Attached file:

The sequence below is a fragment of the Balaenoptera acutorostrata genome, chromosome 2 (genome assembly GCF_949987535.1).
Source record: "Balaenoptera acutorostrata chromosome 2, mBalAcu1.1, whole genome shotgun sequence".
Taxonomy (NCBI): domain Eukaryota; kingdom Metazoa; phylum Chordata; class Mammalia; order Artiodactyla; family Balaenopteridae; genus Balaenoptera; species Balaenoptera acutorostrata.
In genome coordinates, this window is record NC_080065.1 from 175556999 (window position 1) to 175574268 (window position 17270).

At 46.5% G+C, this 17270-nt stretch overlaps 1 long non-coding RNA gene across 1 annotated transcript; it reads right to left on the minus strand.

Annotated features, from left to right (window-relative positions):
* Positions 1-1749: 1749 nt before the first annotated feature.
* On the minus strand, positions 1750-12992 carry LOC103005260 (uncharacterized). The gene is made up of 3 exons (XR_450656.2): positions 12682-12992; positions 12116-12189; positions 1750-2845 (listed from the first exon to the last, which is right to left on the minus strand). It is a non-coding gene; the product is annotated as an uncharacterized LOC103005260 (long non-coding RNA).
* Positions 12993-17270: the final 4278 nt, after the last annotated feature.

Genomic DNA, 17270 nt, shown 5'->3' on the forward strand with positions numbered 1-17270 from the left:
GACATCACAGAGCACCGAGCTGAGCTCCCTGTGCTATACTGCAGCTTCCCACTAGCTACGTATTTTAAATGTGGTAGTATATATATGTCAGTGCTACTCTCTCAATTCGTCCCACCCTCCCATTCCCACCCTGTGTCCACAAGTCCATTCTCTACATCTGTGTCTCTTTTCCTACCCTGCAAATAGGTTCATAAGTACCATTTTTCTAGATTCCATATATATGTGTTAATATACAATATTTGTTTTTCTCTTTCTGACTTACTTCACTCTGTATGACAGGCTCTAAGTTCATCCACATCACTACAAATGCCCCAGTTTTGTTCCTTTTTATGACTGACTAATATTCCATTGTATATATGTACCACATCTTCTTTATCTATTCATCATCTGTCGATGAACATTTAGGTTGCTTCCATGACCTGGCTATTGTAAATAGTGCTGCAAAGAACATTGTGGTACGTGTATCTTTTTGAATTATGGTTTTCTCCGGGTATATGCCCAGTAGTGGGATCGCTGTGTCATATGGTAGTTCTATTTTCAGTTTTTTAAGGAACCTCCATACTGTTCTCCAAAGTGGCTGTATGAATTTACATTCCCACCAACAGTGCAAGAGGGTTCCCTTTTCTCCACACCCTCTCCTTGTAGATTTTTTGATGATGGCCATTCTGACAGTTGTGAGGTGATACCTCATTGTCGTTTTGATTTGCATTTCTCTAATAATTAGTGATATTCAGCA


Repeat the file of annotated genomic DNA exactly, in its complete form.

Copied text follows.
The sequence below is a fragment of the Balaenoptera acutorostrata genome, chromosome 2 (genome assembly GCF_949987535.1).
Source record: "Balaenoptera acutorostrata chromosome 2, mBalAcu1.1, whole genome shotgun sequence".
Taxonomy (NCBI): domain Eukaryota; kingdom Metazoa; phylum Chordata; class Mammalia; order Artiodactyla; family Balaenopteridae; genus Balaenoptera; species Balaenoptera acutorostrata.
In genome coordinates, this window is record NC_080065.1 from 175556999 (window position 1) to 175574268 (window position 17270).

At 46.5% G+C, this 17270-nt stretch overlaps 1 long non-coding RNA gene across 1 annotated transcript; it reads right to left on the minus strand.

Annotated features, from left to right (window-relative positions):
* Positions 1-1749: 1749 nt before the first annotated feature.
* On the minus strand, positions 1750-12992 carry LOC103005260 (uncharacterized). The gene is made up of 3 exons (XR_450656.2): positions 12682-12992; positions 12116-12189; positions 1750-2845 (listed from the first exon to the last, which is right to left on the minus strand). It is a non-coding gene; the product is annotated as an uncharacterized LOC103005260 (long non-coding RNA).
* Positions 12993-17270: the final 4278 nt, after the last annotated feature.

Genomic DNA, 17270 nt, shown 5'->3' on the forward strand with positions numbered 1-17270 from the left:
GACATCACAGAGCACCGAGCTGAGCTCCCTGTGCTATACTGCAGCTTCCCACTAGCTACGTATTTTAAATGTGGTAGTATATATATGTCAGTGCTACTCTCTCAATTCGTCCCACCCTCCCATTCCCACCCTGTGTCCACAAGTCCATTCTCTACATCTGTGTCTCTTTTCCTACCCTGCAAATAGGTTCATAAGTACCATTTTTCTAGATTCCATATATATGTGTTAATATACAATATTTGTTTTTCTCTTTCTGACTTACTTCACTCTGTATGACAGGCTCTAAGTTCATCCACATCACTACAAATGCCCCAGTTTTGTTCCTTTTTATGACTGACTAATATTCCATTGTATATATGTACCACATCTTCTTTATCTATTCATCATCTGTCGATGAACATTTAGGTTGCTTCCATGACCTGGCTATTGTAAATAGTGCTGCAAAGAACATTGTGGTACGTGTATCTTTTTGAATTATGGTTTTCTCCGGGTATATGCCCAGTAGTGGGATCGCTGTGTCATATGGTAGTTCTATTTTCAGTTTTTTAAGGAACCTCCATACTGTTCTCCAAAGTGGCTGTATGAATTTACATTCCCACCAACAGTGCAAGAGGGTTCCCTTTTCTCCACACCCTCTCCTTGTAGATTTTTTGATGATGGCCATTCTGACAGTTGTGAGGTGATACCTCATTGTCGTTTTGATTTGCATTTCTCTAATAATTAGTGATATTCAGCA